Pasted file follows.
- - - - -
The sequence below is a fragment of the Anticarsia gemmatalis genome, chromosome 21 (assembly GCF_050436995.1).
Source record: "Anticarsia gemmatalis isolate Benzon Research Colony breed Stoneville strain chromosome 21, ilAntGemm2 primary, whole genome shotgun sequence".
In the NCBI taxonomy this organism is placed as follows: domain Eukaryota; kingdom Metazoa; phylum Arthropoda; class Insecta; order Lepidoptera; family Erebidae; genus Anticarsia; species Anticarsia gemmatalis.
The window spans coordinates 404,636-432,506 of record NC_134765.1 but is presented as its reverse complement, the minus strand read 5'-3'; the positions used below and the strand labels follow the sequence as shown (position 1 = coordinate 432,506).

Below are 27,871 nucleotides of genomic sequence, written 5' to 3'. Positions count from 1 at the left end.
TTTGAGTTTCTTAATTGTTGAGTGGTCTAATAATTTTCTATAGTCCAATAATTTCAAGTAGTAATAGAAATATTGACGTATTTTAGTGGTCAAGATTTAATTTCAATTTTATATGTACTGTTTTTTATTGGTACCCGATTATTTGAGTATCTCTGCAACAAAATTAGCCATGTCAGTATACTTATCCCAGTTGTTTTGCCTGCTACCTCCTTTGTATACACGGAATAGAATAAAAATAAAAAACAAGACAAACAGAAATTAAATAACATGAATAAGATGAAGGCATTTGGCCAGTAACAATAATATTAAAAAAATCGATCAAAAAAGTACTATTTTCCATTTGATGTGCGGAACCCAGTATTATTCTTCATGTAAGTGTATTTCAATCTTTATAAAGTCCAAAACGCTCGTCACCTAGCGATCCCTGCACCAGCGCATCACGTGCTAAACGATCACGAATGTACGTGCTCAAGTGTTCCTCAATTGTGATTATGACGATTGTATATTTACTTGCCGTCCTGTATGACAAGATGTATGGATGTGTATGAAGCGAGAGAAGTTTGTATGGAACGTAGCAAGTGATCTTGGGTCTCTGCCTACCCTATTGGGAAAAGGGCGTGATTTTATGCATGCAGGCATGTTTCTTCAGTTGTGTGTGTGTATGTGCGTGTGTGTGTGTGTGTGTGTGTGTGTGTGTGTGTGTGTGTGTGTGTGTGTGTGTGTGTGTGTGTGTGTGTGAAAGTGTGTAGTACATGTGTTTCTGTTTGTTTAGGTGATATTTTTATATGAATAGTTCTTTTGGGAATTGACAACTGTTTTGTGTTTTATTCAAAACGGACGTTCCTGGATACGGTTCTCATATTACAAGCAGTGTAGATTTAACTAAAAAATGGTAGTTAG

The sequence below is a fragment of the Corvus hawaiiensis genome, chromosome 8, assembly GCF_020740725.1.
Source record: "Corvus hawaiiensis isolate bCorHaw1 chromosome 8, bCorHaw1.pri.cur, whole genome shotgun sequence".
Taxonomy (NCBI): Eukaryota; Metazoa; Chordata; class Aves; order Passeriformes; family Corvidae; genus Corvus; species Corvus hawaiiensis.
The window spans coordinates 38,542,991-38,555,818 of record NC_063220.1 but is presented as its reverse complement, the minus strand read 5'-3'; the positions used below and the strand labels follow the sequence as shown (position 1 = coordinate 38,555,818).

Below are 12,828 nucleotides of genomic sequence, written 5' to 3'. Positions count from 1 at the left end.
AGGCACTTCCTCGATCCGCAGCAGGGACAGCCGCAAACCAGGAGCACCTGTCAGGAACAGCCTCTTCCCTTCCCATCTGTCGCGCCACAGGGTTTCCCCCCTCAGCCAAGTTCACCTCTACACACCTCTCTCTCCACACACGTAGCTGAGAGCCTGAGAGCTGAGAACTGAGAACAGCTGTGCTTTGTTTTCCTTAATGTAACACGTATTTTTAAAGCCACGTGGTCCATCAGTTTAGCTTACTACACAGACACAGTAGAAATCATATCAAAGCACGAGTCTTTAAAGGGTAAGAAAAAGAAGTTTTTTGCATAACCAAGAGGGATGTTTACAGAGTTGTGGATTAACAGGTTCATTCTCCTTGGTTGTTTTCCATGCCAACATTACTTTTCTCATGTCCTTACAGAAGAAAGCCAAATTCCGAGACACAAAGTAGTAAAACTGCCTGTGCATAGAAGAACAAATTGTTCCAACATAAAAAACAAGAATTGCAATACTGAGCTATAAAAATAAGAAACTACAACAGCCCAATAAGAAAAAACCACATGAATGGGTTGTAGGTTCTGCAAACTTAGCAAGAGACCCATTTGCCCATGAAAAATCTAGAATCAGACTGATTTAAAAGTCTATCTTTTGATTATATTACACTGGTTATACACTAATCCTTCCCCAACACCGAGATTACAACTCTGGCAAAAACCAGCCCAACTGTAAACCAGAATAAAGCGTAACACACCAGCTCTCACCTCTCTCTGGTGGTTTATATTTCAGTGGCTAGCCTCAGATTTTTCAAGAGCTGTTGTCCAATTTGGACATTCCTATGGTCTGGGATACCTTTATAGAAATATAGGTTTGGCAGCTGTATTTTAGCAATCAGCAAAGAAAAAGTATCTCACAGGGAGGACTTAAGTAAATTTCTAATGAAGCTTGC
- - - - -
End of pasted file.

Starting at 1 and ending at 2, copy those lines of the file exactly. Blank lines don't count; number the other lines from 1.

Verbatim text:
The sequence below is a fragment of the Anticarsia gemmatalis genome, chromosome 21 (assembly GCF_050436995.1).
Source record: "Anticarsia gemmatalis isolate Benzon Research Colony breed Stoneville strain chromosome 21, ilAntGemm2 primary, whole genome shotgun sequence".